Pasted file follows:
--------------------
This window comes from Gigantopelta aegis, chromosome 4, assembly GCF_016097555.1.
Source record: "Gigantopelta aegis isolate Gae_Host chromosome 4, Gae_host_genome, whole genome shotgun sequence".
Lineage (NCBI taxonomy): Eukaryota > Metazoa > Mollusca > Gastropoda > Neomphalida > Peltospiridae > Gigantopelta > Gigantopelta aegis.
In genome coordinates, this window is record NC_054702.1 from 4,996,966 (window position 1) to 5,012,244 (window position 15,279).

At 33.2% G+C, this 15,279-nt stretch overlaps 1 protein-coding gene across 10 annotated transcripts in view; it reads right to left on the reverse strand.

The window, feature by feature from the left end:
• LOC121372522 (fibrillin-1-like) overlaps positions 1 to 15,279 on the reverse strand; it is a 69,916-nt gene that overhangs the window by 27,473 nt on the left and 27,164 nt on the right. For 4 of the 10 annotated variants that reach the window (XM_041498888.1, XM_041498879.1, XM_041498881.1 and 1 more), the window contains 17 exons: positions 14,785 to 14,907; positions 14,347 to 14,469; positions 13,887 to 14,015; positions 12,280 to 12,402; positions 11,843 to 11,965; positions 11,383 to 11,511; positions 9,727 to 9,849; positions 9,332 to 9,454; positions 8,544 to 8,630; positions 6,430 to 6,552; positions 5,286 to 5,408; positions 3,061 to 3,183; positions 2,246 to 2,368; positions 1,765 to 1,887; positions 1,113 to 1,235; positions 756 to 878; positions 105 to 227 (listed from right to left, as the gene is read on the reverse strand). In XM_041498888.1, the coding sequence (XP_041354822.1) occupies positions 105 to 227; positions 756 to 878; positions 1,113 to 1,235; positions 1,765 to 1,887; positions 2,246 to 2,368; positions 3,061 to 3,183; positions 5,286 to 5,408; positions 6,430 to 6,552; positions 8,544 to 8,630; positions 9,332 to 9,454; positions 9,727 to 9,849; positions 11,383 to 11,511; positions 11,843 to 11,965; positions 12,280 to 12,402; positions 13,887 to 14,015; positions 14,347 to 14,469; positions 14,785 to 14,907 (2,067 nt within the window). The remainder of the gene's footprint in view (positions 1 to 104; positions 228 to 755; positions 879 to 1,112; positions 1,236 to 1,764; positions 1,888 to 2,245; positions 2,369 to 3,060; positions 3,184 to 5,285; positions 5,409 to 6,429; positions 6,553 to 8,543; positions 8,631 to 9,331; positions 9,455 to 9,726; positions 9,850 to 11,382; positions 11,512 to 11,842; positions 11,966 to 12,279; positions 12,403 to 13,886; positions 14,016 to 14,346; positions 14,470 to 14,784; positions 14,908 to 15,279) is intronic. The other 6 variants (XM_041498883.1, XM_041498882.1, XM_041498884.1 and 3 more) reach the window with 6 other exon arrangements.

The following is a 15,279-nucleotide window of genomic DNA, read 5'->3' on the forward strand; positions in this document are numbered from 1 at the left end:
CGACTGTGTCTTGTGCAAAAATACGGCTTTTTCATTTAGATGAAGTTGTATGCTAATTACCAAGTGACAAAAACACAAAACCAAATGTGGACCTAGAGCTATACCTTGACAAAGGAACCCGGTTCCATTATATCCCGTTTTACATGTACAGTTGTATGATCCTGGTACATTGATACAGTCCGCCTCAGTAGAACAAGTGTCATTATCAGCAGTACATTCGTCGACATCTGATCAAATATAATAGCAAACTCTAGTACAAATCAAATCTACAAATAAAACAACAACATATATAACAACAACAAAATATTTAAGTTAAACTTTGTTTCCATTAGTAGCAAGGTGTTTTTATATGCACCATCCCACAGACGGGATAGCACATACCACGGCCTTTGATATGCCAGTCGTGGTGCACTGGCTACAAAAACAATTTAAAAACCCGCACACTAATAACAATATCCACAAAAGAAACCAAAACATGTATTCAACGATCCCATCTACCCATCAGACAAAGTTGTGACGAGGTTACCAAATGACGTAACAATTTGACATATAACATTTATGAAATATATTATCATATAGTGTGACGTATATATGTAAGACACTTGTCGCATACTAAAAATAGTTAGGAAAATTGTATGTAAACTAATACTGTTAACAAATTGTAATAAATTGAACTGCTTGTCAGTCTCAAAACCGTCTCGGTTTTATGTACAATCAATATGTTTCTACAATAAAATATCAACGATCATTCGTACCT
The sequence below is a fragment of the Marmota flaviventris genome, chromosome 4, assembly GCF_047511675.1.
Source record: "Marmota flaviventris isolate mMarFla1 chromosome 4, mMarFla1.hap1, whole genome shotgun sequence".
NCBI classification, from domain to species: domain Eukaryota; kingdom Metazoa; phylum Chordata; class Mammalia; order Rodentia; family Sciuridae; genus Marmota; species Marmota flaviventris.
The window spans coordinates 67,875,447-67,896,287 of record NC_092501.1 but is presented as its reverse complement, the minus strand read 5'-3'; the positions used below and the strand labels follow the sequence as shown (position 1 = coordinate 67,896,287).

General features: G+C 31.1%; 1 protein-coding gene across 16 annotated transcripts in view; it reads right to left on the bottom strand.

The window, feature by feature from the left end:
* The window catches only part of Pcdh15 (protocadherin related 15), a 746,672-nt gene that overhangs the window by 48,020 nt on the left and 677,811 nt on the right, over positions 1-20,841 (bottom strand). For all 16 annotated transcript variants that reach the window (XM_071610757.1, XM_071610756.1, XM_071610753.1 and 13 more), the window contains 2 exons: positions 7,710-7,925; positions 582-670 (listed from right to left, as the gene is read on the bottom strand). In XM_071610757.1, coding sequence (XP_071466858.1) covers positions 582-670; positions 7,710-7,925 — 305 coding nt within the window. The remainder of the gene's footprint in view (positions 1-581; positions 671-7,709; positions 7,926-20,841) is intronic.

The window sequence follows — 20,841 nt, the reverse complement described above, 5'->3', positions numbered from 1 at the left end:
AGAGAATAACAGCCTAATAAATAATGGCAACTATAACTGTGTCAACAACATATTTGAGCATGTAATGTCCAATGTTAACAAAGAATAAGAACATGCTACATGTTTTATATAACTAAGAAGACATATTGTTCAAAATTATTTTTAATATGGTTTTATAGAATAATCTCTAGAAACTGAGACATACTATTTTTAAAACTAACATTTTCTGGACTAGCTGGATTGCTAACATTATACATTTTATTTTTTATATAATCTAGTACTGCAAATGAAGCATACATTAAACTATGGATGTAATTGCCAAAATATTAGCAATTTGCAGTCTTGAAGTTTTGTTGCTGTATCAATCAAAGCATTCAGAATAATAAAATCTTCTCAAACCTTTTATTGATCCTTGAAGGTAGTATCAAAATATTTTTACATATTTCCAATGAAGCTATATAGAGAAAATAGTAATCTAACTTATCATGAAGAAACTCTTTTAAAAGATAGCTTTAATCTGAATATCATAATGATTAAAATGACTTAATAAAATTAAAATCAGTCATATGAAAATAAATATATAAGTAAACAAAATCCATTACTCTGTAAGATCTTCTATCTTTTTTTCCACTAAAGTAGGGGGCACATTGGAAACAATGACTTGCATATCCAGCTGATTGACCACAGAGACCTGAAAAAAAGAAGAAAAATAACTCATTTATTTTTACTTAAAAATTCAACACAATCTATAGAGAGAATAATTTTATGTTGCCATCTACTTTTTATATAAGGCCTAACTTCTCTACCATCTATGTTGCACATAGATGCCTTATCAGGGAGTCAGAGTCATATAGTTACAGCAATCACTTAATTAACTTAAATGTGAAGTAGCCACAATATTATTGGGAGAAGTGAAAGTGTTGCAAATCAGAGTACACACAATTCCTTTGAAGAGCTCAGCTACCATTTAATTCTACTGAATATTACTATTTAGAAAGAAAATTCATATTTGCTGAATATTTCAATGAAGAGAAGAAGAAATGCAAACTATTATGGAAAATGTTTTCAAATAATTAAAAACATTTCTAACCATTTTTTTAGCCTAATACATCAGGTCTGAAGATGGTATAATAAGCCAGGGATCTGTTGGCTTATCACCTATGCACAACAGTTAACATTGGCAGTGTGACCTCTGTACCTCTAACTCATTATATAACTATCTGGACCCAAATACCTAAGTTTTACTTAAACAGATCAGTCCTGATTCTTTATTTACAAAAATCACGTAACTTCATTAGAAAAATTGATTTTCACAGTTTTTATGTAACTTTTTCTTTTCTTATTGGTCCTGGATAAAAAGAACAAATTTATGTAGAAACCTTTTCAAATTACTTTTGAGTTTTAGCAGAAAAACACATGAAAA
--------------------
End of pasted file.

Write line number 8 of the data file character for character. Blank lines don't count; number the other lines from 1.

The following is a 15,279-nucleotide window of genomic DNA, read 5'->3' on the forward strand; positions in this document are numbered from 1 at the left end: